Abbott's Freestyle Libre reduces hypoglycemia, offers comparable monitoring without finger-sticks: Study
Abbott reported the latest data for its FreeStyle Libre system that doesn't require twice-daily finger sticks for calibration, as CGMs typically do. The 6-month randomized, controlled trial was conducted in Europe; it compared the use of the FreeStyle Libre to traditional finger stick-based blood glucose self-monitoring systems. The study found that Libre users reduced time spent in hypoglycemia by more than one-half and cut serious hypoglycemia by half.
Abbott now has a mobile app to collect and share data for its continuous glucose monitor that doesn't require routine finger-stick calibration, FreeStyle Libre. The app was created by AirStrip Technologies--and now partner Diasend also enables patients to view that data alongside information from other compatible devices including insulin pumps, blood glucose meters and activity trackers.
St. Jude Medical has been working for a couple of years to make the case for its tiny implantable heart failure monitor CardioMEMS--without much sales success thus far. But it gained a bit more fodder with the inclusion of the device to the European Society of Cardiology guidelines as a recommended tool to diagnose and treat acute and chronic heart failure.
Abbott and Alere aren't on the same page regarding the former's $5.8 billion acquisition of the latter. Abbott announced on Wednesday that it is auditing Alere's books, while the diagnostics maker--despite being under a federal investigation for its international sales practices--said it still expected the acquisition to close as planned.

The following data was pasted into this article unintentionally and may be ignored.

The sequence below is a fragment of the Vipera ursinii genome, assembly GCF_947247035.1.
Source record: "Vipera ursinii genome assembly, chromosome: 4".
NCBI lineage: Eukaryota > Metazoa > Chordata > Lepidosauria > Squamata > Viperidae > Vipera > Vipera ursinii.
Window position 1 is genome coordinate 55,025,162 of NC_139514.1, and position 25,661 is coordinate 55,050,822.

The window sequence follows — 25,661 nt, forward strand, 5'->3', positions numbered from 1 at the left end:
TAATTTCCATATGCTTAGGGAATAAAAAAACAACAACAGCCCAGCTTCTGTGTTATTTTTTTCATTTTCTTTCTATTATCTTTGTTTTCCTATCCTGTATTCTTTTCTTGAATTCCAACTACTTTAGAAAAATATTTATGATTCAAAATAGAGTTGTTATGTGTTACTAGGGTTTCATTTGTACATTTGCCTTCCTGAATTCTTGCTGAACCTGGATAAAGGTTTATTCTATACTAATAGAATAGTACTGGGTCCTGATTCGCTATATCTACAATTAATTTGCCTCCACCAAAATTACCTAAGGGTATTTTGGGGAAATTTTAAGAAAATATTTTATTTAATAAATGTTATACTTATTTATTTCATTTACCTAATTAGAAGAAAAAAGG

Med tech is attracting a huge range of strategic investors right now. Healthcare is almost universally recognized as in need of rationalization--the application of technology in the effort to achieve better outcomes at lower costs. Medical devices and diagnostics, and the data that they generate, are expected to be central to achieving that goal in the coming decades.
Abbott Laboratories is seeking a new path to growth--and it's betting big that med tech is it. The company is taking on two of the largest M&A transactions in history at the same time: the more than $5.8 billion purchase of diagnostics player Alere that it announced at the start of February and the more than $25 billion buy of cardiovascular device player St. Jude Medical that was disclosed in late April.
Abbott has avoided addressing rumors that its deal with point-of-care diagnostics maker Alere is on the rocks. But according to Alere, the Illinois med tech wants out.
Abbott said last year that it wasn't interested in St. Jude, but now, the company is changing its tune. The Illinois devicemaker will shell out $25 billion for St. Jude to gain ground in the cardiovascular and neuromodulation markets.
Abbott Laboratories was cleared by a Texas federal jury of accusations it violated the False Claims Act by wrongly marketing bile duct stents in a whistleblower case that sought more than $1 billion in damages.
Abbott's Absorb bioresorbable stent took a step closer to FDA approval, winning the overwhelming backing of an FDA advisory panel of experts, who voted 9-0 (with one abstention) to recommend approval of the device based on an analysis of its risks and rewards.